The International Rice Genome Sequencing Project (IRGSP)
The IRGSP is a consortium of public institutions that was established in 1997 to sequence the rice genome using Nipponbare, a cultivar of Oryza sativa ssp. japonica. It consisted of a number of publicly-funded organisations, including:
Rice Genome Research Program (RGP)
A Japanese-government-funded joint project of the National Institute of Agrobiological Sciences (NIAS) and the Institute of the Society for Techno-innovation of Agriculture, Forestry and Fisheries (STAFF). The program itself was part of the Japanese Ministry of Agriculture, Forestry and Fisheries (MAFF) Genome Research Program.
The Institute for Genomic Research (TIGR)
A not-for-profit institute involved in the sequencing and analysis of genomes. Based in Rockville, Maryland, USA.
National Center for Gene Research Chinese Academy of Sciences (NCGR)
Established by the Ministry of Science and Technology, the Shanghai local government, and the Chinese Academy of Sciences (CAS) in 1992. The NCGR was responsible for sequencing chromosome 4 from rice.
Arizona Genomics Institute (AGI)
The AGI, CSHL, Washington University and University of Wisconsin (ACWW) consortium was granted funds in 1999 (from USDA/NSF/DOE/CSREES) to sequence and annotate the short arms of chromsomes 3 and 10 as part of the IRGSP.
Cold Spring Harbor Laboratory (CSHL)
A private, not-for-profit, organisation based in Cold Spring Harbor, NY. Involved in sequencing chromosomes 3, 5, 9, 10, and 11 from Oryza sativa L. ssp. japonica cv. Nipponbare.
Plant Genome Initiative at Rutgers (PGIR)
PGIR was established to participate in the international efforts to sequence the rice genome. It is a high-throughput sequencing facility, of medium capacity, also involved in sequencing the maize genome. Based at the Waksman Institute, Rutgers University, The State University of New Jersey, New Jersey.
The French National Sequencing Center, founded in 1997 in Evry, near Paris. Involved in sequencing chromosome 12 from rice.
Academia Sinica Plant Genome Center (ASPGC)
Based at the Institute of Botany, Academia Sinica, Taipei, Taiwan. Support derived from National Science Council, Council of Agriculture, Academia Sinica and the Institute of Botany. This group was involved in the sequencing of chromosome 5.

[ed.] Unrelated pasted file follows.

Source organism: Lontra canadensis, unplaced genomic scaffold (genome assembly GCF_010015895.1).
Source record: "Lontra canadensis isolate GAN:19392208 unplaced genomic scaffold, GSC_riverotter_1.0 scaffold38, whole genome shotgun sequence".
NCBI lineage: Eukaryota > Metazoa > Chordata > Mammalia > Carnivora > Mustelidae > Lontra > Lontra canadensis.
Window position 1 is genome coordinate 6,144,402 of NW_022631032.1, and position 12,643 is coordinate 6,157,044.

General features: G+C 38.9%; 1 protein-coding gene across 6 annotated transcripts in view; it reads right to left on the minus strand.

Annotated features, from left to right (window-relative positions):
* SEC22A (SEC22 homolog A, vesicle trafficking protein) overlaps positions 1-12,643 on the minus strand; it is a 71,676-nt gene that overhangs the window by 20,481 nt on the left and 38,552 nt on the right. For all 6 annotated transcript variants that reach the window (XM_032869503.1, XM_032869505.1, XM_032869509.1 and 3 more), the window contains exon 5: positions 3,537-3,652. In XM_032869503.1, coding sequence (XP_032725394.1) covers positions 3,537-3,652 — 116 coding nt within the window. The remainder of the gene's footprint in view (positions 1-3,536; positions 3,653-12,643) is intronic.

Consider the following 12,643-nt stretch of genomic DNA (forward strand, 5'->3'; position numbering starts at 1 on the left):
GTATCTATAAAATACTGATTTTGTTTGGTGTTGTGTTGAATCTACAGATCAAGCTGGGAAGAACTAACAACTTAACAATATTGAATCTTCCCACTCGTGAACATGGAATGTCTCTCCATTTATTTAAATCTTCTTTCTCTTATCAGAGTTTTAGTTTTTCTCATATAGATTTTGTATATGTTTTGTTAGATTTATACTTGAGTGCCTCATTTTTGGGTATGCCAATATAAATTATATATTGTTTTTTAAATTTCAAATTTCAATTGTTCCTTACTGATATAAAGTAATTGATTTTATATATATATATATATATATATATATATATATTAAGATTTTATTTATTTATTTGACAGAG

Indian Initiative for Rice Genome Sequencing (IIRGS)
Founded through efforts of the Department of Biotechnology, and the Indian Council of Agriculture. The Initiative is based in New Delhi and was involved in sequencing of the long arm of chromosome 11
Korea Rice Genome Research Program (KRGRP)
Sponsored by the Rural Development Administration, Suwon, Korea, under direction of the Science and Technology Policy Institute. The program was responsible for generating more than 100,000 rice ESTs.
National Center for Genetic Engineering and Biotechnology (BIOTEC)
Thai component of rice sequencing efforts.
Wisconsin Rice Genome Project (GCOW)
Based at the University of Wisconsin-Madison, within the University of Wisconsin Biotechnology Center. Involved in sequencing chromosome 11.
John Innes Centre (JIC)
An international centre of excellence in plant science and microbiology, based in the Norwich Research Park, Norwich, UK. Funded by both local and international funding bodies, including the Biotechnology and Biological Sciences Research Council (BBSRC).
Brazilian Rice Genome Initiative (BRIGI)
Involved in sequencing of chromosome 9.
IRGSP adopted an incremental (clone-by-clone) shotgun process so that each sequenced clone can be associated with a specific position on the genetic map. This sequencing process was therefore slower than the whole-genome shotgun sequencing strategy adopted by other rice sequencing projects, but the result was the most complete sequence of the entire rice genome. The project was completed 3-years ahead of schedule in 2005 with help from the Monsanto draft rice genome sequence data. Total international funding was ~US$150million (CSREES figures).